With the holidays solidly upon us, the sight of bearded men donning blazing red suits in malls and departments stores has become common once again, with the nation's Santas having made their way back to work just after Thanksgiving to take toy orders and snap photos. While that tradition is an old one, one big question has yet to be answered: "Whose lap is your child sitting on?"

Luckily, that's the aim of New Jersey native Tommy Avallone's new documentary, "I Am Santa Claus," recently added to Netflix. Produced by Morgan Spurlock, the doc follows several devoted Saint Nicks - including WWE legend and Christmas fanatic Mick Foley - as they prepare for the holidays, and the eventual come down of Dec. 26. However, it's not just the Christmas season that has these guys in red garb: They're Santa 24/7.

And, what's more, it's about as diverse a cast as they come. One Santa, Jim Stevenson, a gay man, works at an antique store and regularly attends the annual Mr. Texas Bear Round Up. Frank Pascuzzi, a Long Islander who legally changes his name to Santa Claus, on the other hand, hates his day job in construction and hopes to one day open a Santa-themed BBQ joint. A third, Russell Spice, is unemployed and living in his daughter's Michigan basement.

In that sense, Avallone's Santa pulls the curly white wig off the jolly legend, setting it apart from virtually every other Christmas movie out there. Still, it is a holiday film, and as such it examines that myth with respect, both for the idea of Santa Claus and the men who portray him. As a result, we come to know the real human beings underneath the red suits a little better - whether we're glad we did, though, is another story.

Philly.com sat down with director Avallone to discuss his movie, Spike Eskin, and where in Philly Foley picked up the Norman Rockwell-esque Santa suit he wears throughout the film.

Q: How did the idea for "I Am Santa Claus" come about? Are you a big Christmas fan?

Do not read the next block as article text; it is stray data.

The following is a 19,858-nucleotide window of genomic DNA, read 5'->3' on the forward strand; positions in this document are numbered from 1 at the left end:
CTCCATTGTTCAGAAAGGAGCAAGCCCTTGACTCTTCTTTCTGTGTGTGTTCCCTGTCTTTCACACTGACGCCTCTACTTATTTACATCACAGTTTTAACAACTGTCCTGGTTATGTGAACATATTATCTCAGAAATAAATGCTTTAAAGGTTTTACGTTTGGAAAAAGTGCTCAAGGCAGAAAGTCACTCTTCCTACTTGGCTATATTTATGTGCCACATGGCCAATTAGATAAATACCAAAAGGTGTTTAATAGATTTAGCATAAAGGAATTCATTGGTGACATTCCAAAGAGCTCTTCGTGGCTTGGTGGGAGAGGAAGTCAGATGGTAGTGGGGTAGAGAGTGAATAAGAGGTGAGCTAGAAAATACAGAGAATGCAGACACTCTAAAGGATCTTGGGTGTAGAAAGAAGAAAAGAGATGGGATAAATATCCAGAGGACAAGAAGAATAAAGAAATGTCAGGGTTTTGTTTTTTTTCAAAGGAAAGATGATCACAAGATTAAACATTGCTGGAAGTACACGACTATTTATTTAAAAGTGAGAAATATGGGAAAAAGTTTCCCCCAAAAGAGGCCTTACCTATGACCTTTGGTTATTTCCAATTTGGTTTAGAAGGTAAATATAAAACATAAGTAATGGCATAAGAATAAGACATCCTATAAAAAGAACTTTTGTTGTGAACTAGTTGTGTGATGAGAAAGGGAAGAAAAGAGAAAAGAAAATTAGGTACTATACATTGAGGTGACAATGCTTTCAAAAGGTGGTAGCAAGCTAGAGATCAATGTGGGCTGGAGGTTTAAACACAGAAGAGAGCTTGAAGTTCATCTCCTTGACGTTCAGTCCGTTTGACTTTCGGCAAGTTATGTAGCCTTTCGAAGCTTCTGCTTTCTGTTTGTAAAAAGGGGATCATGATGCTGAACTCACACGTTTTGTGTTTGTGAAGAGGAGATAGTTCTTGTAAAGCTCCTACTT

A: I'm not really into Christmas - I'm more of a Halloween guy. My wife and I were walking around the Cherry Hill mall one year, and I saw a Santa and started wondering, "What family and life does he go back to?"

Q: What about the idea of these men playing Santa is so intriguing to you?

A: One of our Santas says it: Here's this stranger in your family photos that you frame and admire and don't throw away, and no one knows who he is. At the moment, he's kind of Santa Claus, but there's a whole backstory to how he got there.

Q: After shooting so much Christmas-themed material, are you more of a Christmas fan now?

A: To see Mick, the rookie Santa, light up and the kids on his lap, I understand why people invest so much time and money into the holiday. Mick pulled that curtain back for me.

Q: What was it like working with Mick Foley, especially around a topic he loves so much?

A: I talked to him every day and texted him, and sometimes he'd be like, "We're shooting 'Raw' in Brooklyn, so I'm going to come after and we'll edit all night, is that cool?" You can't tell Mick you're not going to sacrifice.

Q: At one point in the documentary, Mick buys his signature Santa suit in Philly. Where did you end up taking him?

A: Pierre's in Old City. Mick had this image of a mixture of a Father Christmas, but sort of new age, and he worked with Bobby at Pierre's who drew it all together. Their big business is Santa stuff, and we shot their place when they were getting truckloads of Santa clothing they designed.

Q: 94WIP's Spike Eskin is listed as a producer. What was his role in bringing the Santas' stories to the screen?

A: In the very beginning, Eskin helped me find what Santas I wanted to go with. For a while, he was also helping with the interview process because he had the knack for getting stuff out of people. He was one of the first guys doing all the interviews.

Q: How did you end up picking the Santas featured in the documentary?

A: We talked to a lot of Santas, at least 30 to 50. To get them, I went to the Chiller horror convention in Jersey and Santa Frank was there. He gave me his business card, and it had his Facebook on there. So I started realizing there are all these Santas on Facebook, and we basically used that as our casting call.

Q: With so many Santas in one movie, was it tough to keep them all straight?

A: We had this whole storyline about "The Santa Wars" which was the feud between the Amalgamated Order of Real Bearded Santas and the Fraternal Order of Real Bearded Santas. We made it into a short for the DVD.

Q: You received some online flak for including Santa Jim Stevenson, a gay man, in the documentary. What was your reaction to that?

A: Santas didn't respond well to having Jim in there. Normal people were fine. They would say we're "destroying the magic," which is code for "we don't want to be associated with this."

Q: Do you see "I Am Santa Claus" becoming a holiday classic in its own right?

A: I would love for this to sneak in with "Die Hard" and "Silent Night Deadly Night" - something people can put on every year for 89 minutes and feel good about.